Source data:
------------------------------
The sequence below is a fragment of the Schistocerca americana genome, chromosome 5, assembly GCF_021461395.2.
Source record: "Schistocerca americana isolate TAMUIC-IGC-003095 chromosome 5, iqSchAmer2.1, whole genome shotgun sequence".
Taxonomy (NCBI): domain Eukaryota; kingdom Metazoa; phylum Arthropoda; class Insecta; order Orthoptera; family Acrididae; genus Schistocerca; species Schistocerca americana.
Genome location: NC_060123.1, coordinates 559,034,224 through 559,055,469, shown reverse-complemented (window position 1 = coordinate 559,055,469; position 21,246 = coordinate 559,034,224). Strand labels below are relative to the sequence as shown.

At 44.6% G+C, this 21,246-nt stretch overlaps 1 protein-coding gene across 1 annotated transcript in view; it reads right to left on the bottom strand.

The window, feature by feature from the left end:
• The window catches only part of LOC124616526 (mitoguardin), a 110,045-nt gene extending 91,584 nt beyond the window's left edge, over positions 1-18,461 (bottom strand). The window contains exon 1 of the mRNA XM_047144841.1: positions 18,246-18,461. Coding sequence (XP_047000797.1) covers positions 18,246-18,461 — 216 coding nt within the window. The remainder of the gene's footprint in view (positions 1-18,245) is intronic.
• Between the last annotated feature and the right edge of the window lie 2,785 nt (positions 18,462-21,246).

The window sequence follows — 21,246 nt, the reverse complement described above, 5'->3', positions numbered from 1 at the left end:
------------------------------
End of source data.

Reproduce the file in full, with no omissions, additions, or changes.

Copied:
The sequence below is a fragment of the Schistocerca americana genome, chromosome 5, assembly GCF_021461395.2.
Source record: "Schistocerca americana isolate TAMUIC-IGC-003095 chromosome 5, iqSchAmer2.1, whole genome shotgun sequence".
Taxonomy (NCBI): domain Eukaryota; kingdom Metazoa; phylum Arthropoda; class Insecta; order Orthoptera; family Acrididae; genus Schistocerca; species Schistocerca americana.
Genome location: NC_060123.1, coordinates 559,034,224 through 559,055,469, shown reverse-complemented (window position 1 = coordinate 559,055,469; position 21,246 = coordinate 559,034,224). Strand labels below are relative to the sequence as shown.

At 44.6% G+C, this 21,246-nt stretch overlaps 1 protein-coding gene across 1 annotated transcript in view; it reads right to left on the bottom strand.

The window, feature by feature from the left end:
• The window catches only part of LOC124616526 (mitoguardin), a 110,045-nt gene extending 91,584 nt beyond the window's left edge, over positions 1-18,461 (bottom strand). The window contains exon 1 of the mRNA XM_047144841.1: positions 18,246-18,461. Coding sequence (XP_047000797.1) covers positions 18,246-18,461 — 216 coding nt within the window. The remainder of the gene's footprint in view (positions 1-18,245) is intronic.
• Between the last annotated feature and the right edge of the window lie 2,785 nt (positions 18,462-21,246).

The window sequence follows — 21,246 nt, the reverse complement described above, 5'->3', positions numbered from 1 at the left end: